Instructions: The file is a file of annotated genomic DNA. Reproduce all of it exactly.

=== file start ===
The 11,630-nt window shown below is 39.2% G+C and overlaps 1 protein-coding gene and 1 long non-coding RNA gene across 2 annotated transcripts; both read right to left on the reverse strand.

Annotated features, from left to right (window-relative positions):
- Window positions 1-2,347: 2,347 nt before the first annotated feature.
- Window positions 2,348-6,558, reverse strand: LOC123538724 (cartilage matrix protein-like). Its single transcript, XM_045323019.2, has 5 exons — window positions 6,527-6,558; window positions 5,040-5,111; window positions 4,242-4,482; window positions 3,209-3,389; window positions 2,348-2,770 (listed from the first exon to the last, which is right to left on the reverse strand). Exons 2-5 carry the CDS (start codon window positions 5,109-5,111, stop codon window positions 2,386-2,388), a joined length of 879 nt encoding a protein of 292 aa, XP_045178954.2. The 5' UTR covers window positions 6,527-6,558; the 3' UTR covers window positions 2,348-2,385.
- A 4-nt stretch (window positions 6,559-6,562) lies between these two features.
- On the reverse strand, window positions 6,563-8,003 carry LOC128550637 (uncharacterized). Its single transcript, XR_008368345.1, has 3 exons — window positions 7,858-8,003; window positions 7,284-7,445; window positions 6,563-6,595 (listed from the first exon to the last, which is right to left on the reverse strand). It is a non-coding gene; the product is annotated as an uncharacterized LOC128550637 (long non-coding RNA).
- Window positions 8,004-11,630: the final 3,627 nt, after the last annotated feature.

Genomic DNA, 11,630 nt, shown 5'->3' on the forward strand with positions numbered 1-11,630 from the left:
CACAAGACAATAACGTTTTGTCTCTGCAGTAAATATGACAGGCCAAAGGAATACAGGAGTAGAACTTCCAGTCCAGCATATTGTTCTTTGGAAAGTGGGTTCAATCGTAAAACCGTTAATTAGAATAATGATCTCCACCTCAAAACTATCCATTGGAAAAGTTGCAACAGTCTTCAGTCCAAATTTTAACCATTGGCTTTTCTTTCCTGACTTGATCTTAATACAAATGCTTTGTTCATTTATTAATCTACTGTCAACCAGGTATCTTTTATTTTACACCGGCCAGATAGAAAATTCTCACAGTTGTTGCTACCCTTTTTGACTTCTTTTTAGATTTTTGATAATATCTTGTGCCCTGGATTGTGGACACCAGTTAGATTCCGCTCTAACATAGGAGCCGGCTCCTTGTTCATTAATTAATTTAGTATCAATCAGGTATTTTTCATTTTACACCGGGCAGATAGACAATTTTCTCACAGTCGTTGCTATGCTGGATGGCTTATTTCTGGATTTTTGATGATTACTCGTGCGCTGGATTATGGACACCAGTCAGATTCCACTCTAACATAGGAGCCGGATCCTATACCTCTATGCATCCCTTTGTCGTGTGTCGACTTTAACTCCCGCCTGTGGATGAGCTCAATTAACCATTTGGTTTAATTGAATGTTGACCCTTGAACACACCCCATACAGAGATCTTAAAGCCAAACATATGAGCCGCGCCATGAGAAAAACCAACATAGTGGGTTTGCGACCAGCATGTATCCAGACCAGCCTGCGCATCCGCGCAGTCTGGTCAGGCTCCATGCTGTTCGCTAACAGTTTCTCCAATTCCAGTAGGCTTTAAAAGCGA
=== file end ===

The 11,630-nt window shown below is 39.2% G+C and overlaps 1 protein-coding gene and 1 long non-coding RNA gene across 2 annotated transcripts; both read right to left on the reverse strand.

Annotated features, from left to right (window-relative positions):
- Window positions 1-2,347: 2,347 nt before the first annotated feature.
- Window positions 2,348-6,558, reverse strand: LOC123538724 (cartilage matrix protein-like). Its single transcript, XM_045323019.2, has 5 exons — window positions 6,527-6,558; window positions 5,040-5,111; window positions 4,242-4,482; window positions 3,209-3,389; window positions 2,348-2,770 (listed from the first exon to the last, which is right to left on the reverse strand). Exons 2-5 carry the CDS (start codon window positions 5,109-5,111, stop codon window positions 2,386-2,388), a joined length of 879 nt encoding a protein of 292 aa, XP_045178954.2. The 5' UTR covers window positions 6,527-6,558; the 3' UTR covers window positions 2,348-2,385.
- A 4-nt stretch (window positions 6,559-6,562) lies between these two features.
- On the reverse strand, window positions 6,563-8,003 carry LOC128550637 (uncharacterized). Its single transcript, XR_008368345.1, has 3 exons — window positions 7,858-8,003; window positions 7,284-7,445; window positions 6,563-6,595 (listed from the first exon to the last, which is right to left on the reverse strand). It is a non-coding gene; the product is annotated as an uncharacterized LOC128550637 (long non-coding RNA).
- Window positions 8,004-11,630: the final 3,627 nt, after the last annotated feature.

Genomic DNA, 11,630 nt, shown 5'->3' on the forward strand with positions numbered 1-11,630 from the left:
CACAAGACAATAACGTTTTGTCTCTGCAGTAAATATGACAGGCCAAAGGAATACAGGAGTAGAACTTCCAGTCCAGCATATTGTTCTTTGGAAAGTGGGTTCAATCGTAAAACCGTTAATTAGAATAATGATCTCCACCTCAAAACTATCCATTGGAAAAGTTGCAACAGTCTTCAGTCCAAATTTTAACCATTGGCTTTTCTTTCCTGACTTGATCTTAATACAAATGCTTTGTTCATTTATTAATCTACTGTCAACCAGGTATCTTTTATTTTACACCGGCCAGATAGAAAATTCTCACAGTTGTTGCTACCCTTTTTGACTTCTTTTTAGATTTTTGATAATATCTTGTGCCCTGGATTGTGGACACCAGTTAGATTCCGCTCTAACATAGGAGCCGGCTCCTTGTTCATTAATTAATTTAGTATCAATCAGGTATTTTTCATTTTACACCGGGCAGATAGACAATTTTCTCACAGTCGTTGCTATGCTGGATGGCTTATTTCTGGATTTTTGATGATTACTCGTGCGCTGGATTATGGACACCAGTCAGATTCCACTCTAACATAGGAGCCGGATCCTATACCTCTATGCATCCCTTTGTCGTGTGTCGACTTTAACTCCCGCCTGTGGATGAGCTCAATTAACCATTTGGTTTAATTGAATGTTGACCCTTGAACACACCCCATACAGAGATCTTAAAGCCAAACATATGAGCCGCGCCATGAGAAAAACCAACATAGTGGGTTTGCGACCAGCATGTATCCAGACCAGCCTGCGCATCCGCGCAGTCTGGTCAGGCTCCATGCTGTTCGCTAACAGTTTCTCCAATTCCAGTAGGCTTTAAAAGCGA